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Fast Fashion is Destroying the World - Here's Why and What You Can Do to Help
The level of environmental damage caused by the fast fashion industry has been unprecedented.
Just two years ago, Burberry appalled consumers after burning over £90 million worth of goods to avoid having them being stolen or sold at cheaper prices. Despite the mass outcry in response to this wasteful action, this is not a singular occurrence. Sixty percent of all clothing has been thrown out or burned in incinerators within a single year. And by 2030, emissions from the fast fashion industry are predicted to rise by 60% more. Yet, the apparel sector is continuing to grow at significant levels. Worrying for climate change, isn’t it?
Many places are now calling on individuals to change their consuming habits, by encouraging second hand purchases or shopping at ethical fashion stores. And while consumers must do this if they can afford to do so, it is not enough to blame them alone.
The processes that occur within the fashion industry itself must change in order for consumers to follow suit.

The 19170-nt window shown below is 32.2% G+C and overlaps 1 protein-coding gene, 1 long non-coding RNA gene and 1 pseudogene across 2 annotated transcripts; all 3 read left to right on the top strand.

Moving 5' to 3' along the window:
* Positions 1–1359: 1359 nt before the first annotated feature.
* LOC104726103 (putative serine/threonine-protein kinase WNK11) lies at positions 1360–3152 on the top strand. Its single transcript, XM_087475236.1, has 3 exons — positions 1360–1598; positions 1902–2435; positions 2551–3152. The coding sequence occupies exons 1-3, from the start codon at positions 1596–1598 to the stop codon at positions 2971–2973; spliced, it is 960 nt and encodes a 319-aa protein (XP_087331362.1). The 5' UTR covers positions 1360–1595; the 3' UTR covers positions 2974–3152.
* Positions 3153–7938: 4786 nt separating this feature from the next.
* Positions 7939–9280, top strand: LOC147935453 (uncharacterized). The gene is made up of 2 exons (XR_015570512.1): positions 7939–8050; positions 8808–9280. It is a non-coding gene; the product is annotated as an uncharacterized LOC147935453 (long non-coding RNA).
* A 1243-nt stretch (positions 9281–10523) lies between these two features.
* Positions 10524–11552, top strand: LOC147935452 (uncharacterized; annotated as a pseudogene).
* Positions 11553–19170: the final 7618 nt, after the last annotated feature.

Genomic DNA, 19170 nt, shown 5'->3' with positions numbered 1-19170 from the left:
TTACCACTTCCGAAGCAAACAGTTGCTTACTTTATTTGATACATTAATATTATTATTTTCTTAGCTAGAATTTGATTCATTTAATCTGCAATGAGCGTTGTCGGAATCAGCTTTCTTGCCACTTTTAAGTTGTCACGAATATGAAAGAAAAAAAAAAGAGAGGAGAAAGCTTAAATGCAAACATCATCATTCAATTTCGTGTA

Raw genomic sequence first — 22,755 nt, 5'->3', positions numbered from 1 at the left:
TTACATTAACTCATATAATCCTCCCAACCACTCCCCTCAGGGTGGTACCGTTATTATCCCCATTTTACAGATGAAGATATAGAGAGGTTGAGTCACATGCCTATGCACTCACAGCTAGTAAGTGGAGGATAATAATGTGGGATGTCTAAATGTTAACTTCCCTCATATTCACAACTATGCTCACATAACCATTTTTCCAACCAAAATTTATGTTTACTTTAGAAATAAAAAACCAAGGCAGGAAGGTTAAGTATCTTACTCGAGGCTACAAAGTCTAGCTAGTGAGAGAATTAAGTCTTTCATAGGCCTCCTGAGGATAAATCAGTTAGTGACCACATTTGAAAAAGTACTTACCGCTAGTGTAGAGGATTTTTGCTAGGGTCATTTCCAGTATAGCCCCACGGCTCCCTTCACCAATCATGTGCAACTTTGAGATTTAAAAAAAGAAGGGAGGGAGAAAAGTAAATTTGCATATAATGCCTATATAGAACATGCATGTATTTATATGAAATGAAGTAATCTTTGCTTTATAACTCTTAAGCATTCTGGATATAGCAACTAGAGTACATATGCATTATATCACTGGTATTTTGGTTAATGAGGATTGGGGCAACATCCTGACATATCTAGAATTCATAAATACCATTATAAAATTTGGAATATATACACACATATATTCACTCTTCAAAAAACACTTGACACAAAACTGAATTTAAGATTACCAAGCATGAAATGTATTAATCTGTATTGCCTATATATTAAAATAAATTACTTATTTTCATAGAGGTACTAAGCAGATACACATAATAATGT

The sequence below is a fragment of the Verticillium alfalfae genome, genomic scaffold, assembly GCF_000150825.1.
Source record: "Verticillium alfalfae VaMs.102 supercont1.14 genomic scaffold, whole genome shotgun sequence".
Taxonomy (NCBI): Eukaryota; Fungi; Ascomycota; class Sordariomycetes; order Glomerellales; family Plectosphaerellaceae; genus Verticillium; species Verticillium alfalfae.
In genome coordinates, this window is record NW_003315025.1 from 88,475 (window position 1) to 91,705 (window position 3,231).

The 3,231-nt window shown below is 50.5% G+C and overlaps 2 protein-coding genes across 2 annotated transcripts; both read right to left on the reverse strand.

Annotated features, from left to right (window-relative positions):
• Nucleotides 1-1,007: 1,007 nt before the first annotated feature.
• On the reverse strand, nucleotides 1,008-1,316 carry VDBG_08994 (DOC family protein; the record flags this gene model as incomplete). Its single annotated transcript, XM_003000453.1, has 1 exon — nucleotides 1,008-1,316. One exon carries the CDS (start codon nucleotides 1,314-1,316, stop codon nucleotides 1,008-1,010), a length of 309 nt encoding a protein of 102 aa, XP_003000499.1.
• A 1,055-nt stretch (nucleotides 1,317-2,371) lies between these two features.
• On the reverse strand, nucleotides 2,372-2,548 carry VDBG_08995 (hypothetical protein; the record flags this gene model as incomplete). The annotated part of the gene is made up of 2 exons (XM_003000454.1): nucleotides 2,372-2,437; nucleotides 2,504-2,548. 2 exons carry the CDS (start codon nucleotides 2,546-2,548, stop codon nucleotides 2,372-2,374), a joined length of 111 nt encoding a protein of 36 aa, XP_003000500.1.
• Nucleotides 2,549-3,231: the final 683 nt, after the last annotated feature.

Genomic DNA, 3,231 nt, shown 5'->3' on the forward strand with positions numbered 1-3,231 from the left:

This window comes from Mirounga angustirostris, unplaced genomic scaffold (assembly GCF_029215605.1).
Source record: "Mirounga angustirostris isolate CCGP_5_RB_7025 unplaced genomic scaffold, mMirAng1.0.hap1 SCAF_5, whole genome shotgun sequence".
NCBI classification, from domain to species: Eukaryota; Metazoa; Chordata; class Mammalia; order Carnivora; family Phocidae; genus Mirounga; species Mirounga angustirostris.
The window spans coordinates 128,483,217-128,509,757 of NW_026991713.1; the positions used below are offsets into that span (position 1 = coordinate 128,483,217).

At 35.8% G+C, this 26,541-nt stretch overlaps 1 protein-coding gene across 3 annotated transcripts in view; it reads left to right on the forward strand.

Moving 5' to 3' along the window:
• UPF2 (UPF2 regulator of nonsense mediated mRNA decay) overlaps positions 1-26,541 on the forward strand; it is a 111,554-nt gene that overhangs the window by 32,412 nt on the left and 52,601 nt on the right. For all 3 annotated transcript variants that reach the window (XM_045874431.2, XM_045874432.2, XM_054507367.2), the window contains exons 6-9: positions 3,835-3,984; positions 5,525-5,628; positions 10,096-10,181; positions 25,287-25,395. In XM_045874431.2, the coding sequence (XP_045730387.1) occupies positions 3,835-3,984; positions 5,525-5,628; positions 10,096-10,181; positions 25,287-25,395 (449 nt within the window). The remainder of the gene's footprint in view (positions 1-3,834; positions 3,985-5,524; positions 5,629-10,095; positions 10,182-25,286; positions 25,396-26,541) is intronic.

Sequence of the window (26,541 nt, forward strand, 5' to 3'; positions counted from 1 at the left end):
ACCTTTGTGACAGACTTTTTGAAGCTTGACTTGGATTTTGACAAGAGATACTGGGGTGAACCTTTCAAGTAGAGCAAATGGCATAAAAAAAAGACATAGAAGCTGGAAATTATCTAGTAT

For example, BBC Future suggests that recycling clothing has proven to be a problem for many due to the complex mixture of fabric and fibres that our clothes are made of. The fabrics and fibres come from a range of plastics, metals, natural yarns and manufactured filaments. The complicated combination of these different materials makes the fabric difficult to take apart from each other, which is necessary in order to recycle them. Doing so would require a whole workforce since it is a time consuming and meticulous job. Plus, the dyes need to be removed from the fabrics in a separate process.
But what about donating old clothes to second-hand clothes stores?
Asking consumers to shop responsibly and to donate to second hand stores is far better than destroying old clothes. However, donating to second hand stores simply passes the problem of waste along to other consumers.
Instead, we need to call on governments and companies to change the way clothing is made.
Organic cottons, or fibres like bamboo, decompose a lot more quickly than pleather, for example. Therefore, pressuring governments and companies to switch the process in which they produce clothes is absolutely vital for long-term and mass change.
To carry on as we are now is to raise the risk of climate change at an exponential speed. Change across the fast fashion industry needs to occur--the future of our planet depends on it.
To learn more about fast fashion check out this great article here...
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